Dundee's Musical Heritage
Posted : 24 January 2020
Dundee is known around the world for jute, jam and journalism. But it could as easily be known as the city of jute, jamming and journalism.
From the mayhem that greeted The Beatles Caird Hall shows in the early 1960s to the birth of Snow Patrol and the rise of The View, the city has a proud and varied musical heritage.
It wasn’t always like that. Back in 1953, Frank Sinatra graced the stage at the Caird Hall to complete apathy. Only 600 people turned up, and legend had it Ol’ Blue Eyes invited the folk at the back to “come down where I can see you.”
Fast forward 10 years, and the phrase Beatlemania was being coined as a crowd 10 times that size of screaming teenagers welcomed the Fab Four. The city’s music scene hasn’t looked back since.
The list of acts to perform at the Caird Hall reads like a who’s who of music royalty – including The Who of course! And The Rolling Stones, David Bowie, Elton John, Deep Purple, Queen, The Arctic Monkeys and Radiohead, to name just a few.
Just yards from the Caird Hall, the recently-created open space at Slessor Gardens is also making a name for itself as a music venue for big-name acts. Little Mix, Tom Jones, Olly Murs and Simple Minds are among those to have played under the stars on Dundee’s fast-changing Waterfront, while the green space also hosted Primal Scream during the festivities for the opening of V&A Dundee.
Elsewhere in Dundee, Camperdown Park on the outskirts of the city hosted Radio One’s Big Weekend back in 2006, and more recently was home to the Carnival 56 music festival. On a smaller scale, there are lots of popular pubs and clubs around the city centre with proud musical histories. Like the then Lucifer’s Mill in Session Street, which once hosted a very early appearance by Oasis. Despite a small crowd turning out for the as-yet unheard of Gallagher brothers, EVERY music fan in Dundee will tell you they were there.
Of course, Dundee’s musical history is about more than just stop-offs for touring acts. Over the decades, some of the biggest names around have taken their first steps to stardom in the city.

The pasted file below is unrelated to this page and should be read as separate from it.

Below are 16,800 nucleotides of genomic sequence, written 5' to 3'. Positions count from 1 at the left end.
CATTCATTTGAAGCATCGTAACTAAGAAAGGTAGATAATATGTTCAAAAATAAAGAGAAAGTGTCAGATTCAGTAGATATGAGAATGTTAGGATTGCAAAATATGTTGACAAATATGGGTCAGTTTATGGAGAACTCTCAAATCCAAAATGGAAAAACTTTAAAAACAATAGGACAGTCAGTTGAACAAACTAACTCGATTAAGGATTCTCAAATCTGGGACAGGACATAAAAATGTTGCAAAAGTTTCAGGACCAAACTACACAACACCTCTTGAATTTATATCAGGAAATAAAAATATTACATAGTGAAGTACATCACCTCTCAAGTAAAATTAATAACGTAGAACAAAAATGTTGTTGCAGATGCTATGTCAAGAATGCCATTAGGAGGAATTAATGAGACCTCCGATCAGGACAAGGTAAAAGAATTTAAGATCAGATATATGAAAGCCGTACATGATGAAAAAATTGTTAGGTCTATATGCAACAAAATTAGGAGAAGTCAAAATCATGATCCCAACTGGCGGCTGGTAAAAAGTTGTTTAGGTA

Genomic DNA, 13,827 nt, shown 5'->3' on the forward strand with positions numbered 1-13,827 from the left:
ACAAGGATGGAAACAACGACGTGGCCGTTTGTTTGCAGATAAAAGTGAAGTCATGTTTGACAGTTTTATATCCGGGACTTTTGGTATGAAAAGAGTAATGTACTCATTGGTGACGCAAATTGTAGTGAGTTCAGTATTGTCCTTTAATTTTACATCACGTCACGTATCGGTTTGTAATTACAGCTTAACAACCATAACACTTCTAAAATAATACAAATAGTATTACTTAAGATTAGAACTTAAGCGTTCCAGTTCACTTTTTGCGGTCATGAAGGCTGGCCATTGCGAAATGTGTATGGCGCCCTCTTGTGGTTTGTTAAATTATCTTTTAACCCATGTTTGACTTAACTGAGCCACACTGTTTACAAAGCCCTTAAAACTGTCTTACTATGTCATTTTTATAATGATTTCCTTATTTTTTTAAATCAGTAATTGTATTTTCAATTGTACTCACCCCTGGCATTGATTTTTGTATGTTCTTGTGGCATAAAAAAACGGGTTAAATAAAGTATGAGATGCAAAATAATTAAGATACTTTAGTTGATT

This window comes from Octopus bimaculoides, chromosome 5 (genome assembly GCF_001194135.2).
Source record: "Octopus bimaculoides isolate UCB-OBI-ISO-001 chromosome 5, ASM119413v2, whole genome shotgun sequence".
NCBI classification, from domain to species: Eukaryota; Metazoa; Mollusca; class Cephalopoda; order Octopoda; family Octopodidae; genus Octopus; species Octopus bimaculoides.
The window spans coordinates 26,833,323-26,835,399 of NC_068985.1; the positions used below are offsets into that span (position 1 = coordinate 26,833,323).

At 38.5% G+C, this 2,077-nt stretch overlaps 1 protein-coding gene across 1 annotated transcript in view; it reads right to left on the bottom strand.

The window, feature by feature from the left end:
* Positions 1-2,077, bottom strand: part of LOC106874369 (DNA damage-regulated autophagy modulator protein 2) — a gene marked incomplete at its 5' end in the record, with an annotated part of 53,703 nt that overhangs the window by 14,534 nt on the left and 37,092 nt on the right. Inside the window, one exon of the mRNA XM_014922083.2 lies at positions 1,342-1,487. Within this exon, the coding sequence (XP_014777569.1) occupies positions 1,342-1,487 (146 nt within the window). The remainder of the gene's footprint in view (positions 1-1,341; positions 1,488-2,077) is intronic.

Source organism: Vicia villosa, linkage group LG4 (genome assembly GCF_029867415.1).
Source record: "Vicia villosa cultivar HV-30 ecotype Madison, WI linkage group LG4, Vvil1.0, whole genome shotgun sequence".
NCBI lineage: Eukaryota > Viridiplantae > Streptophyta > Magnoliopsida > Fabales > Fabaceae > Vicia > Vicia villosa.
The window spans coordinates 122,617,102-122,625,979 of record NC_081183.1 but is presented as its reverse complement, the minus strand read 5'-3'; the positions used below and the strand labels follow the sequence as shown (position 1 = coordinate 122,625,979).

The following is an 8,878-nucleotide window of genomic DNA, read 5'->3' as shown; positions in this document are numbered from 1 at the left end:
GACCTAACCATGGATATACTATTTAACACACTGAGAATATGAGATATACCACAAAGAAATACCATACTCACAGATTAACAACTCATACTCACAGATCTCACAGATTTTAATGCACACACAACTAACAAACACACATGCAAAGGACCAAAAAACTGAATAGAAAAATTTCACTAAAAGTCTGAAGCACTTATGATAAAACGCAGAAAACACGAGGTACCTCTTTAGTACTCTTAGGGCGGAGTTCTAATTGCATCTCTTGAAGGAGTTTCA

Multi-platinum selling Snow Patrol emerged from the city, having met at the University of Dundee and played in local venues under names such as Shrug and Polar Bear. Popular groups like Average White Band, The Hazey Janes and Danny Wilson came from Dundee, while lead vocalist of Deacon Blue Ricky Ross and KT Tunstall (both alumni of the High School of Dundee) have had successful international careers in music. The late Michael Marra was an acclaimed singer-songwriter and one of Dundee's most revered musical sons. Known as "The Bard of Dundee," he also wrote plays and acted.
Billy MacKenzie, who sadly also is no longer with us, was a founder member of The Associates, who found fame in the early 80s with the single Party Fears Two. The View, an indie-rock group from the Dryburgh estate in Dundee, later stormed the charts and frontman Kyle Falconer now performs as a solo artist.
Today the city is a melting pot of creativity, with live music of all genres being performed at venues such as Church, Beat Generator, Duck Slatterys, Clarks on Lindsay Street, DUSA the Union and many more.
Once a year the pubs and clubs open their doors to the Blues Bonanza. Hosted over a weekend in June every year, the city comes to life with blues and country music. The event is free to attend, which brings people in their throngs from Dundee and beyond to enjoy the weekend.
Every May the city hosts the Dundee Dance Event. It brings a surge of electronic, dance, house and techno music and, in similar fashion to the Blues weekend, opens venue doors all over Dundee, creating a street festival stretching citywide.
With all that going on, it’s not surprising that Dundee is a perfect launchpad for new talent. The city is experiencing a resurgence in local talent, with names like Be Charlotte, The Sinderins and Billy Mitchell taking stages here and further afield.
It’s not surprising that GQ Magazine called Dundee “the coolest little city in Britain.” Why not check it out for yourself?
by Steven Bell